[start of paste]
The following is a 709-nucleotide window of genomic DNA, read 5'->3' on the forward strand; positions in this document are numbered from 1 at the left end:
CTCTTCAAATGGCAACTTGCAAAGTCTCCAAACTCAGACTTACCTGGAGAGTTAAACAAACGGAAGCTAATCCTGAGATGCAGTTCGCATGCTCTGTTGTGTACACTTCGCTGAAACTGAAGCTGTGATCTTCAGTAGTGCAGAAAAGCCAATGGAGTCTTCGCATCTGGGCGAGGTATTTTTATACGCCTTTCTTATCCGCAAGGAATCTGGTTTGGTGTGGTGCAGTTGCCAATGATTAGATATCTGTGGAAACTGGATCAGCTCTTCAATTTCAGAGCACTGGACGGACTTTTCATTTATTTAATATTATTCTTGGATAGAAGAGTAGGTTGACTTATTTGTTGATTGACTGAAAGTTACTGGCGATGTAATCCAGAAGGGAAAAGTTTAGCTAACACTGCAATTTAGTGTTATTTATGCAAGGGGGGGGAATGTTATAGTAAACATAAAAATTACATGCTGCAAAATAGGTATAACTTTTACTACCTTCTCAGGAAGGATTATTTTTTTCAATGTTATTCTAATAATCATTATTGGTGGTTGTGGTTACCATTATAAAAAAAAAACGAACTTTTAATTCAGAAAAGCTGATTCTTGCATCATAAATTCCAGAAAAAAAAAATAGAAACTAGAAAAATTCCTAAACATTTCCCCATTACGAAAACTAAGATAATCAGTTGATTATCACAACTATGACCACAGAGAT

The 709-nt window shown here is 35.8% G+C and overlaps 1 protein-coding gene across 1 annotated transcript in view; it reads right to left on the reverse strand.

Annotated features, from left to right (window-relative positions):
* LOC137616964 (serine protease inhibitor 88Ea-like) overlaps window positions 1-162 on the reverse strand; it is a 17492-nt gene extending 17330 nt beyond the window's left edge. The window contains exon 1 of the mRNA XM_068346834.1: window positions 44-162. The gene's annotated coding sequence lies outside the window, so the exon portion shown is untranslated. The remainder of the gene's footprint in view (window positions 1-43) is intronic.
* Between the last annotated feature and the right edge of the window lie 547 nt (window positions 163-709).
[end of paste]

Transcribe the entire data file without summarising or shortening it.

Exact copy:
The following is a 709-nucleotide window of genomic DNA, read 5'->3' on the forward strand; positions in this document are numbered from 1 at the left end:
CTCTTCAAATGGCAACTTGCAAAGTCTCCAAACTCAGACTTACCTGGAGAGTTAAACAAACGGAAGCTAATCCTGAGATGCAGTTCGCATGCTCTGTTGTGTACACTTCGCTGAAACTGAAGCTGTGATCTTCAGTAGTGCAGAAAAGCCAATGGAGTCTTCGCATCTGGGCGAGGTATTTTTATACGCCTTTCTTATCCGCAAGGAATCTGGTTTGGTGTGGTGCAGTTGCCAATGATTAGATATCTGTGGAAACTGGATCAGCTCTTCAATTTCAGAGCACTGGACGGACTTTTCATTTATTTAATATTATTCTTGGATAGAAGAGTAGGTTGACTTATTTGTTGATTGACTGAAAGTTACTGGCGATGTAATCCAGAAGGGAAAAGTTTAGCTAACACTGCAATTTAGTGTTATTTATGCAAGGGGGGGGAATGTTATAGTAAACATAAAAATTACATGCTGCAAAATAGGTATAACTTTTACTACCTTCTCAGGAAGGATTATTTTTTTCAATGTTATTCTAATAATCATTATTGGTGGTTGTGGTTACCATTATAAAAAAAAAACGAACTTTTAATTCAGAAAAGCTGATTCTTGCATCATAAATTCCAGAAAAAAAAAATAGAAACTAGAAAAATTCCTAAACATTTCCCCATTACGAAAACTAAGATAATCAGTTGATTATCACAACTATGACCACAGAGAT

The 709-nt window shown here is 35.8% G+C and overlaps 1 protein-coding gene across 1 annotated transcript in view; it reads right to left on the reverse strand.

Annotated features, from left to right (window-relative positions):
* LOC137616964 (serine protease inhibitor 88Ea-like) overlaps window positions 1-162 on the reverse strand; it is a 17492-nt gene extending 17330 nt beyond the window's left edge. The window contains exon 1 of the mRNA XM_068346834.1: window positions 44-162. The gene's annotated coding sequence lies outside the window, so the exon portion shown is untranslated. The remainder of the gene's footprint in view (window positions 1-43) is intronic.
* Between the last annotated feature and the right edge of the window lie 547 nt (window positions 163-709).